Continuing professional development (CPD) is also a focus for extended enterprise learning. Many professionals such as accountants, doctors, insurance agents or brokers are required to take a certain amount of development training every year in order to maintain their qualification or comply with regulations. As most of this type of training is standard, insurance companies have started to offer the training they were providing for their own workforce to external users. This makes sense when the training is based on standard, replicable content such as training on car insurance policies. This way, the insurance company develops a new revenue stream and becomes a training organisation.

As the target trainees are external to the organisation it differs from mandated training for internal staff. There is now a requirement to demonstrate the value of the training you are offering to provide. Be prepared to answer the question 'what’s in for me?', in particular if you are expecting external trainees to pay for content and learning. These trainees will expect the training to cover all the requirements – that is a given. How you deliver the training is key and a different approach may be required from internal training which might rely on classroom lessons or simply handing out sales brochures to staff and expecting them to get up to speed on the latest products and services.

More emphasis must be on the presentation and pedagogical approach of extended enterprise training, not least to ensure elective learners are engaged, complete their learning and come back for more. Elearning, used with a learning management system, might work best for extended enterprise training where learners are typically dispersed across a number of organisations and locations. Elearning enables time and location-independent learning, interactivity and new forms of game-based learning. It is important to offer appealing content and easy access to the content via a modern and crisp user interface and, ideally, enable trainees to learn on tablet computers or smartphones as well as desktop PCs.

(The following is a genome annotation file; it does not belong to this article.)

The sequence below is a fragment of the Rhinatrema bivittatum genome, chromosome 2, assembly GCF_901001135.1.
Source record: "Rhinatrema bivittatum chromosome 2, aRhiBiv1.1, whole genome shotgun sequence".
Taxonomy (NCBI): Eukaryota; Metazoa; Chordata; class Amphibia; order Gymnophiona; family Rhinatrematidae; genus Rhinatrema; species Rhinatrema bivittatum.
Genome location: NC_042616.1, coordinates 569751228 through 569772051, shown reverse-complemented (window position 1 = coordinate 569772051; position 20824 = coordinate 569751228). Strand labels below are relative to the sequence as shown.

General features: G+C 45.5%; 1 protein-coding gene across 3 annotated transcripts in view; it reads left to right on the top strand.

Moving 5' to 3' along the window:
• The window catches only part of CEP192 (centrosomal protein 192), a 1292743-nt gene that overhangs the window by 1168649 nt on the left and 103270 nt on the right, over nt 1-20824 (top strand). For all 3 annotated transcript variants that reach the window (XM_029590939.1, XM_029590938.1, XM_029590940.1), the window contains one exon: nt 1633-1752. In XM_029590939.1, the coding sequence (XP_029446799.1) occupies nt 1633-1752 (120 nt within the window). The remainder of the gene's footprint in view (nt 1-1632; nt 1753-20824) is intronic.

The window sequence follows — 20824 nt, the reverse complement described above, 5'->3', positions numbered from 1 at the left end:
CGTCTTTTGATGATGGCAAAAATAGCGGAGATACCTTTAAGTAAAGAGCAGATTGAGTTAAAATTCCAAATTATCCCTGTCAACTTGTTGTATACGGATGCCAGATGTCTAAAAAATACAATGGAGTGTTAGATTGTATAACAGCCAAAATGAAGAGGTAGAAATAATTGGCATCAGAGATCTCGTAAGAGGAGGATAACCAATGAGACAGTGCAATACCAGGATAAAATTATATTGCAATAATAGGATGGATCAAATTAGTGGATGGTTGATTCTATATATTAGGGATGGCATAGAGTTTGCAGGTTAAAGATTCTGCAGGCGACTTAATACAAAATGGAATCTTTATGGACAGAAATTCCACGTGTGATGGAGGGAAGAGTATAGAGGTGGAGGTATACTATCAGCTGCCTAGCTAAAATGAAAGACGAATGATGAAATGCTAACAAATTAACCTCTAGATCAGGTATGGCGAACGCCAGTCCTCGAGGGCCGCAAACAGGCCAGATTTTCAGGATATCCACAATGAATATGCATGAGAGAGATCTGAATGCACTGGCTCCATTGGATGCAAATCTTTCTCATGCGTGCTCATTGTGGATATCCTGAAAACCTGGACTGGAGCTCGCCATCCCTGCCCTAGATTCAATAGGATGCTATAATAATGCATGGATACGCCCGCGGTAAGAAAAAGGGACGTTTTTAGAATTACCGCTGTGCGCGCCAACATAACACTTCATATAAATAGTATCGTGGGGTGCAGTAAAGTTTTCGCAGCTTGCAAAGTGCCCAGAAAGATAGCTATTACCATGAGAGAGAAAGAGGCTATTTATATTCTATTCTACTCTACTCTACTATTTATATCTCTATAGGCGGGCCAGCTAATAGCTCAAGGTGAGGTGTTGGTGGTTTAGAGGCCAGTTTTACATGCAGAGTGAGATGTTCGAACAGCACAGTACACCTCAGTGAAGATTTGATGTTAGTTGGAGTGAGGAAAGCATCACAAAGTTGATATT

Training impact analysis

Another important benefit of offering extended enterprise learning based on elearning is the ability to track outcomes and return on investment. By analysing usage of the training platform, collecting feedback from learners and correlating this with revenue per partner, evidence may be collected about the impact of training that can be used to improve the quality of the training and identify emerging trends and topics. 

Offering partner training across the extended enterprise opens up completely new business and partner models for organisations. Individuals and organisations benefit from increased workforce competency and higher levels of professionalism and quality. Extended enterprise learning strengthens the supply chain and empowers a successful extended enterprise strategy.

Tobias Blickle is an Executive Board Member at IMC. He has a doctorate in computer engineering and oversees product management, research and development at IMC AG